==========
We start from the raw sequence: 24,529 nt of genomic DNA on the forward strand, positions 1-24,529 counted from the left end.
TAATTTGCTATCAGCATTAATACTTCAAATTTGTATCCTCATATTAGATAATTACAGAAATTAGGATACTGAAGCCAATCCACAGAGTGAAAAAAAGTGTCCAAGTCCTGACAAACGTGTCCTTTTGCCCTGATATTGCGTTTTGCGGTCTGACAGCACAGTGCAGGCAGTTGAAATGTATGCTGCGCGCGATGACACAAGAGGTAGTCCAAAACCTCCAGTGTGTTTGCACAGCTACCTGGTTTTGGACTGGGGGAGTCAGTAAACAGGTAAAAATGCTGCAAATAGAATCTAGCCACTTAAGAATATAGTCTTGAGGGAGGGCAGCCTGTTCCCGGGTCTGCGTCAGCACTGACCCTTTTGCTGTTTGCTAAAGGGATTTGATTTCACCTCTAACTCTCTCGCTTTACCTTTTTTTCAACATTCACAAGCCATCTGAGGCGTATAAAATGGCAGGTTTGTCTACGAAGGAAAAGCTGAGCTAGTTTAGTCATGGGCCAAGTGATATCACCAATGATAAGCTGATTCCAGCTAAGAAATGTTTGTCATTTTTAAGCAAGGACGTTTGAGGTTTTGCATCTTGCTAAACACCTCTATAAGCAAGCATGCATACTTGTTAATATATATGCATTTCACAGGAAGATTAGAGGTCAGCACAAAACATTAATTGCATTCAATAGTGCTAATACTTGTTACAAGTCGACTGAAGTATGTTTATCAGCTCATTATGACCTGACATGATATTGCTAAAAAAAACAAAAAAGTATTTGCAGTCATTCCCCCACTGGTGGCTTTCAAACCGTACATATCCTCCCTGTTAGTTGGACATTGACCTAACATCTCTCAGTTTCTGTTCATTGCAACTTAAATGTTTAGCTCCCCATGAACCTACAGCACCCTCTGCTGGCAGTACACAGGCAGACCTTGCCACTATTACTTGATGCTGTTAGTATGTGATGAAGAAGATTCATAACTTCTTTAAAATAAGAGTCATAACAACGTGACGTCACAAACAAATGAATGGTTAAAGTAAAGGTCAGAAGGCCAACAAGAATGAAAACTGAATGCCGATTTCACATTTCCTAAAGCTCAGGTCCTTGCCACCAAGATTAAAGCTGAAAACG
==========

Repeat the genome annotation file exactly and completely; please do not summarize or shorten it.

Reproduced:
We start from the raw sequence: 24,529 nt of genomic DNA on the forward strand, positions 1-24,529 counted from the left end.
TAATTTGCTATCAGCATTAATACTTCAAATTTGTATCCTCATATTAGATAATTACAGAAATTAGGATACTGAAGCCAATCCACAGAGTGAAAAAAAGTGTCCAAGTCCTGACAAACGTGTCCTTTTGCCCTGATATTGCGTTTTGCGGTCTGACAGCACAGTGCAGGCAGTTGAAATGTATGCTGCGCGCGATGACACAAGAGGTAGTCCAAAACCTCCAGTGTGTTTGCACAGCTACCTGGTTTTGGACTGGGGGAGTCAGTAAACAGGTAAAAATGCTGCAAATAGAATCTAGCCACTTAAGAATATAGTCTTGAGGGAGGGCAGCCTGTTCCCGGGTCTGCGTCAGCACTGACCCTTTTGCTGTTTGCTAAAGGGATTTGATTTCACCTCTAACTCTCTCGCTTTACCTTTTTTTCAACATTCACAAGCCATCTGAGGCGTATAAAATGGCAGGTTTGTCTACGAAGGAAAAGCTGAGCTAGTTTAGTCATGGGCCAAGTGATATCACCAATGATAAGCTGATTCCAGCTAAGAAATGTTTGTCATTTTTAAGCAAGGACGTTTGAGGTTTTGCATCTTGCTAAACACCTCTATAAGCAAGCATGCATACTTGTTAATATATATGCATTTCACAGGAAGATTAGAGGTCAGCACAAAACATTAATTGCATTCAATAGTGCTAATACTTGTTACAAGTCGACTGAAGTATGTTTATCAGCTCATTATGACCTGACATGATATTGCTAAAAAAAACAAAAAAGTATTTGCAGTCATTCCCCCACTGGTGGCTTTCAAACCGTACATATCCTCCCTGTTAGTTGGACATTGACCTAACATCTCTCAGTTTCTGTTCATTGCAACTTAAATGTTTAGCTCCCCATGAACCTACAGCACCCTCTGCTGGCAGTACACAGGCAGACCTTGCCACTATTACTTGATGCTGTTAGTATGTGATGAAGAAGATTCATAACTTCTTTAAAATAAGAGTCATAACAACGTGACGTCACAAACAAATGAATGGTTAAAGTAAAGGTCAGAAGGCCAACAAGAATGAAAACTGAATGCCGATTTCACATTTCCTAAAGCTCAGGTCCTTGCCACCAAGATTAAAGCTGAAAACG